Do Corporate Disclosures Constrain Strategic Analyst Behavior?

68 Pages Posted: 5 May 2020 Last revised: 1 Jul 2021

See all articles by Yen-Cheng Chang

Yen-Cheng Chang

National Taiwan University - College of Management; National Taiwan University - Department of Finance; National Taiwan University - Center for Research in Econometric Theory and Applications

Alexander Ljungqvist

Centre for Economic Policy Research (CEPR); Stockholm School of Economics; European Corporate Governance Institute (ECGI); Research Institute of Industrial Economics (IFN)

Kevin Tseng

National Taiwan University - Department of Finance; National Taiwan University - Center for Research in Econometric Theory and Applications

Multiple version iconThere are 2 versions of this paper

Date Written: April 18, 2020

Abstract

We show that U.S. analysts alter their behavior in response to a randomly assigned shock that exogenously varies the timeliness and cost of accessing companies’ mandatory disclosures in the cross-section of investors: analysts drop coverage of stocks with high disclosure quality, issue less optimistic and more accurate forecasts that are less bold and less informative, and collectively reduce forecast dispersion. Our investigation of possible channels favors the explanation that analysts reduce a strategic component of their behavior: the changes are more pronounced among analysts with stronger incentives to strategically skew their forecasts, such as affiliated analysts and those catering to retail investors. We conclude that mandatory disclosure can be a substitute for information production by analysts, whose behavior is constrained by investors’ ability to verify their forecasts using corporate filings.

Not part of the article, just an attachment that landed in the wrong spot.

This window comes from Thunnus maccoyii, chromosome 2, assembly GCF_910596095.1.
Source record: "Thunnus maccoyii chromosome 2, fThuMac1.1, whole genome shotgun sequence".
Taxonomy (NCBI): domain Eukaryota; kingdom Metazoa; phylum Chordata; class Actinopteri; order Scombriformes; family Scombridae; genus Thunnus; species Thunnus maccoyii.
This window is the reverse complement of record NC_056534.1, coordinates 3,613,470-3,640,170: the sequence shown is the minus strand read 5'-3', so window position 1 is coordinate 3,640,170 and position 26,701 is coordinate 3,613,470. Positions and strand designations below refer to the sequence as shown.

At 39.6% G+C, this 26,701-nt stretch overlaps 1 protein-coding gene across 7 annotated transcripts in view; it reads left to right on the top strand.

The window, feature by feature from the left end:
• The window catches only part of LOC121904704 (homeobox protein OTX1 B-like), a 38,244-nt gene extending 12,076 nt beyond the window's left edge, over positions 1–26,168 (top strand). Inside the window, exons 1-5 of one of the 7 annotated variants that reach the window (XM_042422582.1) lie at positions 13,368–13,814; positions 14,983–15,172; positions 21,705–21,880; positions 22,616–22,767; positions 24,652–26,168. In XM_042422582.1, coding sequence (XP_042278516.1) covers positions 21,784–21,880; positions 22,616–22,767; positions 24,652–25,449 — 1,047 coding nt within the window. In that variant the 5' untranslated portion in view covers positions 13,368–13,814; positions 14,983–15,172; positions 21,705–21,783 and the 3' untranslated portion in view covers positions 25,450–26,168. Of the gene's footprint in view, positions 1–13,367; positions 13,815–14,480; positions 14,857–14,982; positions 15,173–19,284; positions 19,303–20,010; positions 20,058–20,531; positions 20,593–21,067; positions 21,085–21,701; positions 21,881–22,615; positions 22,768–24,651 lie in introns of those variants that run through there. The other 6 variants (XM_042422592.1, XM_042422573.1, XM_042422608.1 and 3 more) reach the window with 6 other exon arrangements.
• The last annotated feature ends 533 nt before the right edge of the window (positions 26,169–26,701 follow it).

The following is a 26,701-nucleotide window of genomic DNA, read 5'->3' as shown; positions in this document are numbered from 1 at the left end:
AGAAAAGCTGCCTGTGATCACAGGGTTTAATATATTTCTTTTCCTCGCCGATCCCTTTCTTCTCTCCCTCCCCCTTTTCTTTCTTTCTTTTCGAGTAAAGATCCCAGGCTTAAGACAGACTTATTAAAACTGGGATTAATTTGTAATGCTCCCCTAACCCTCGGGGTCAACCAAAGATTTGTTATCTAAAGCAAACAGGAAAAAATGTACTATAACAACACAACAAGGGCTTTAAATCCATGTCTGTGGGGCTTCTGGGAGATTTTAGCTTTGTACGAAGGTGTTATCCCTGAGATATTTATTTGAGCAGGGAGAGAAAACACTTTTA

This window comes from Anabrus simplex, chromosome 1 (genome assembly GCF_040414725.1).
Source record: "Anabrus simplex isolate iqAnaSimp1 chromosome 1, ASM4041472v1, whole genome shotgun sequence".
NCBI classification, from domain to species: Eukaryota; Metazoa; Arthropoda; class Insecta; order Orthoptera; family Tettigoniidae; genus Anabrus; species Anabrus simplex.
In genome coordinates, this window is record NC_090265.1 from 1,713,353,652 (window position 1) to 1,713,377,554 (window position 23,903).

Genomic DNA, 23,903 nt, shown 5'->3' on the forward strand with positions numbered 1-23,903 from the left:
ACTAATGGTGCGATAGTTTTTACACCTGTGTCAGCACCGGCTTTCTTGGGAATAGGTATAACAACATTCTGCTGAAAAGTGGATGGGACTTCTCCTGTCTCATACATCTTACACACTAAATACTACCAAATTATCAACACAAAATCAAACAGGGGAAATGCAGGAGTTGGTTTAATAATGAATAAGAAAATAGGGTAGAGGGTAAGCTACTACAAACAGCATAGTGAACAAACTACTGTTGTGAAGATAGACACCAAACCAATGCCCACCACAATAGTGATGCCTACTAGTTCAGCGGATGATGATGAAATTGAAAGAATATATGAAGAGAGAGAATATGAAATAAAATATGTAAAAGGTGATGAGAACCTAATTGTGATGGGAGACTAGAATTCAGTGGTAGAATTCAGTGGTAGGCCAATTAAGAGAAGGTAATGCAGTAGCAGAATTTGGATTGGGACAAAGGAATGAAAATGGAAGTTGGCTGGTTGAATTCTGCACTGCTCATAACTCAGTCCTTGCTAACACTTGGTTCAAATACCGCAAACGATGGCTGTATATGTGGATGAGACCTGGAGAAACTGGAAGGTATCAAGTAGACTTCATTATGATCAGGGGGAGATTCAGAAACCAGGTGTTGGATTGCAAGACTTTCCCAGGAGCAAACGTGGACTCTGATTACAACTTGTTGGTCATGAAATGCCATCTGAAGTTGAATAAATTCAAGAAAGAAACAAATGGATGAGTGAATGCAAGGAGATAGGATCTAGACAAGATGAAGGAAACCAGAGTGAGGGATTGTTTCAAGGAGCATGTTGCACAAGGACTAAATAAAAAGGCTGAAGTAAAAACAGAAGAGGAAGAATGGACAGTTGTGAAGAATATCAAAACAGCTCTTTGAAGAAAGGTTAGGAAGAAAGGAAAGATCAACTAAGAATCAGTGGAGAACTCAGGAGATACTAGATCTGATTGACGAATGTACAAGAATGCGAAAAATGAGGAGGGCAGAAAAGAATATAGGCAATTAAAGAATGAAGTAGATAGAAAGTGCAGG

Keywords: Financial Analysts, EDGAR, Mandatory Disclosure, Financial Intermediary

JEL Classification: G18, G29, G38, M41, M48

Suggested Citation

Chang, Yen-Cheng and Chang, Yen-Cheng and Ljungqvist, Alexander and Ljungqvist, Alexander and Tseng, Kevin, Do Corporate Disclosures Constrain Strategic Analyst Behavior? (April 18, 2020). Swedish House of Finance Research Paper No. 20-12, Available at SSRN: https://ssrn.com/abstract=3579466 or http://dx.doi.org/10.2139/ssrn.3579466

Yen-Cheng Chang (Contact Author)

National Taiwan University - College of Management ( email )

Department and Graduate Institute of Finance
College of Management
Taipei 106
Taiwan

National Taiwan University - Department of Finance ( email )

1, Sec. 4, Roosevelt Road
Taipei, 106
Taiwan

National Taiwan University - Center for Research in Econometric Theory and Applications ( email )

1, Sec. 4, Roosevelt Road
Taipei, 106
Taiwan

Alexander Ljungqvist

Centre for Economic Policy Research (CEPR)

London
United Kingdom

Stockholm School of Economics ( email )

111 60 Stockholm
Sweden

European Corporate Governance Institute (ECGI)

c/o the Royal Academies of Belgium
Rue Ducale 1 Hertogsstraat
1000 Brussels
Belgium

Research Institute of Industrial Economics (IFN) ( email )

Box 55665
Grevgatan 34, 2nd floor
Stockholm, SE-102 15
Sweden

Kevin Tseng

National Taiwan University - Department of Finance ( email )

1, Sec. 4, Roosevelt Road
Taipei, 106
Taiwan

National Taiwan University - Center for Research in Econometric Theory and Applications ( email )

1 Sec. 4, Roosevelt Road
Taipei 106, 106
Taiwan

Do you have a job opening that you would like to promote on SSRN?

Paper statistics

Downloads
337
Abstract Views
1,403
rank
112,838
PlumX Metrics